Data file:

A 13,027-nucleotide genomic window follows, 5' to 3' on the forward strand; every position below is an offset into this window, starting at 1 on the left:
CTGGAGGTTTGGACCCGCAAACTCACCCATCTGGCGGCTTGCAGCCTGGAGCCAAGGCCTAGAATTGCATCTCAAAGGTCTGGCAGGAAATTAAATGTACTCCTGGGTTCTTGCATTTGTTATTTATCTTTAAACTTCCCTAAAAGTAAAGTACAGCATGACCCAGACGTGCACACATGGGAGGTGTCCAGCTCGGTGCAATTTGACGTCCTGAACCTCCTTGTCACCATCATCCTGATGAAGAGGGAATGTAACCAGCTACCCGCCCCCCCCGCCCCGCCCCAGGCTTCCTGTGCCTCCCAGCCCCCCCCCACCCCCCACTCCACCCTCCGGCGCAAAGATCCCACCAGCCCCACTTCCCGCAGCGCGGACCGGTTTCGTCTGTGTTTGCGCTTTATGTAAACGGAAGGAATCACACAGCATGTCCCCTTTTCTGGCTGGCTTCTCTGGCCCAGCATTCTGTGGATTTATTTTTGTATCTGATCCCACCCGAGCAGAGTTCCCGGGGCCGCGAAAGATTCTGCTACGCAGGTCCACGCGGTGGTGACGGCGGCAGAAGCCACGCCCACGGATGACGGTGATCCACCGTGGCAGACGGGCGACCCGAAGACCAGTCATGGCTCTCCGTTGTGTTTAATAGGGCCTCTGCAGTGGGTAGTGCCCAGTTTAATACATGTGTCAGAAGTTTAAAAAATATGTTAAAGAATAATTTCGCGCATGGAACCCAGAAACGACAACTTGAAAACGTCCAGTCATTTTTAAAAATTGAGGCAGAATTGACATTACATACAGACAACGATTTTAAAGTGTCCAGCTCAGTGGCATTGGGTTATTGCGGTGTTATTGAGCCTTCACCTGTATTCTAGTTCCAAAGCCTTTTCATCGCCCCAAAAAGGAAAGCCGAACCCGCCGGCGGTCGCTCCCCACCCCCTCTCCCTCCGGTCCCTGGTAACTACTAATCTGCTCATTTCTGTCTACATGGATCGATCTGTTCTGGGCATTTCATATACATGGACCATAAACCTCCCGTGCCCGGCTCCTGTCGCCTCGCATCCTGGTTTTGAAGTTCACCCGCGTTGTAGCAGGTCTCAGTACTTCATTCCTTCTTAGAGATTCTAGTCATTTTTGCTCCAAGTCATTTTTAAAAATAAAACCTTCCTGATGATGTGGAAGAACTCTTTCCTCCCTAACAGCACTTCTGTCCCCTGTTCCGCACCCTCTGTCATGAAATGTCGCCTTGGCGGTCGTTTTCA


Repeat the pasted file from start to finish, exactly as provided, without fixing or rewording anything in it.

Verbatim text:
A 13,027-nucleotide genomic window follows, 5' to 3' on the forward strand; every position below is an offset into this window, starting at 1 on the left:
CTGGAGGTTTGGACCCGCAAACTCACCCATCTGGCGGCTTGCAGCCTGGAGCCAAGGCCTAGAATTGCATCTCAAAGGTCTGGCAGGAAATTAAATGTACTCCTGGGTTCTTGCATTTGTTATTTATCTTTAAACTTCCCTAAAAGTAAAGTACAGCATGACCCAGACGTGCACACATGGGAGGTGTCCAGCTCGGTGCAATTTGACGTCCTGAACCTCCTTGTCACCATCATCCTGATGAAGAGGGAATGTAACCAGCTACCCGCCCCCCCCGCCCCGCCCCAGGCTTCCTGTGCCTCCCAGCCCCCCCCCACCCCCCACTCCACCCTCCGGCGCAAAGATCCCACCAGCCCCACTTCCCGCAGCGCGGACCGGTTTCGTCTGTGTTTGCGCTTTATGTAAACGGAAGGAATCACACAGCATGTCCCCTTTTCTGGCTGGCTTCTCTGGCCCAGCATTCTGTGGATTTATTTTTGTATCTGATCCCACCCGAGCAGAGTTCCCGGGGCCGCGAAAGATTCTGCTACGCAGGTCCACGCGGTGGTGACGGCGGCAGAAGCCACGCCCACGGATGACGGTGATCCACCGTGGCAGACGGGCGACCCGAAGACCAGTCATGGCTCTCCGTTGTGTTTAATAGGGCCTCTGCAGTGGGTAGTGCCCAGTTTAATACATGTGTCAGAAGTTTAAAAAATATGTTAAAGAATAATTTCGCGCATGGAACCCAGAAACGACAACTTGAAAACGTCCAGTCATTTTTAAAAATTGAGGCAGAATTGACATTACATACAGACAACGATTTTAAAGTGTCCAGCTCAGTGGCATTGGGTTATTGCGGTGTTATTGAGCCTTCACCTGTATTCTAGTTCCAAAGCCTTTTCATCGCCCCAAAAAGGAAAGCCGAACCCGCCGGCGGTCGCTCCCCACCCCCTCTCCCTCCGGTCCCTGGTAACTACTAATCTGCTCATTTCTGTCTACATGGATCGATCTGTTCTGGGCATTTCATATACATGGACCATAAACCTCCCGTGCCCGGCTCCTGTCGCCTCGCATCCTGGTTTTGAAGTTCACCCGCGTTGTAGCAGGTCTCAGTACTTCATTCCTTCTTAGAGATTCTAGTCATTTTTGCTCCAAGTCATTTTTAAAAATAAAACCTTCCTGATGATGTGGAAGAACTCTTTCCTCCCTAACAGCACTTCTGTCCCCTGTTCCGCACCCTCTGTCATGAAATGTCGCCTTGGCGGTCGTTTTCA